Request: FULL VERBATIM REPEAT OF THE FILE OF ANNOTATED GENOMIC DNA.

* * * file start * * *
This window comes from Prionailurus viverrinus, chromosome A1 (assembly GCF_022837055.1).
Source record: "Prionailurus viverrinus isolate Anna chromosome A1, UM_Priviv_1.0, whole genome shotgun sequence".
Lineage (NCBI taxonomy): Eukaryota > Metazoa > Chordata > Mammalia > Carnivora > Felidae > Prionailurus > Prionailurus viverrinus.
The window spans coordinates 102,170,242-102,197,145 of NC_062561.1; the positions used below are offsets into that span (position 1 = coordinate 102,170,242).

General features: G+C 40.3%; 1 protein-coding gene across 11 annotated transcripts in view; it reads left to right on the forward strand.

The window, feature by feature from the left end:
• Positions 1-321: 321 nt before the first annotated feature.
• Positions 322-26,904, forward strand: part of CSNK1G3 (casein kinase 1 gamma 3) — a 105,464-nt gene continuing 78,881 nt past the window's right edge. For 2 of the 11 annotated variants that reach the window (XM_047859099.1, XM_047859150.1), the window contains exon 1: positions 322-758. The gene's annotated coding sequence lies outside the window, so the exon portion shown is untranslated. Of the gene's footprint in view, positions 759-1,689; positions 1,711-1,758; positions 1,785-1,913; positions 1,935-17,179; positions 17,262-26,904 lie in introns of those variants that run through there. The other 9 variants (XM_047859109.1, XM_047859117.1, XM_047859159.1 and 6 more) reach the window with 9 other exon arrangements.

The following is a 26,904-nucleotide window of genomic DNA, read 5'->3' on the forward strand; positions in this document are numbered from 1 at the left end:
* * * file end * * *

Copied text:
This window comes from Prionailurus viverrinus, chromosome A1 (assembly GCF_022837055.1).
Source record: "Prionailurus viverrinus isolate Anna chromosome A1, UM_Priviv_1.0, whole genome shotgun sequence".
Lineage (NCBI taxonomy): Eukaryota > Metazoa > Chordata > Mammalia > Carnivora > Felidae > Prionailurus > Prionailurus viverrinus.
The window spans coordinates 102,170,242-102,197,145 of NC_062561.1; the positions used below are offsets into that span (position 1 = coordinate 102,170,242).

General features: G+C 40.3%; 1 protein-coding gene across 11 annotated transcripts in view; it reads left to right on the forward strand.

The window, feature by feature from the left end:
• Positions 1-321: 321 nt before the first annotated feature.
• Positions 322-26,904, forward strand: part of CSNK1G3 (casein kinase 1 gamma 3) — a 105,464-nt gene continuing 78,881 nt past the window's right edge. For 2 of the 11 annotated variants that reach the window (XM_047859099.1, XM_047859150.1), the window contains exon 1: positions 322-758. The gene's annotated coding sequence lies outside the window, so the exon portion shown is untranslated. Of the gene's footprint in view, positions 759-1,689; positions 1,711-1,758; positions 1,785-1,913; positions 1,935-17,179; positions 17,262-26,904 lie in introns of those variants that run through there. The other 9 variants (XM_047859109.1, XM_047859117.1, XM_047859159.1 and 6 more) reach the window with 9 other exon arrangements.

The following is a 26,904-nucleotide window of genomic DNA, read 5'->3' on the forward strand; positions in this document are numbered from 1 at the left end: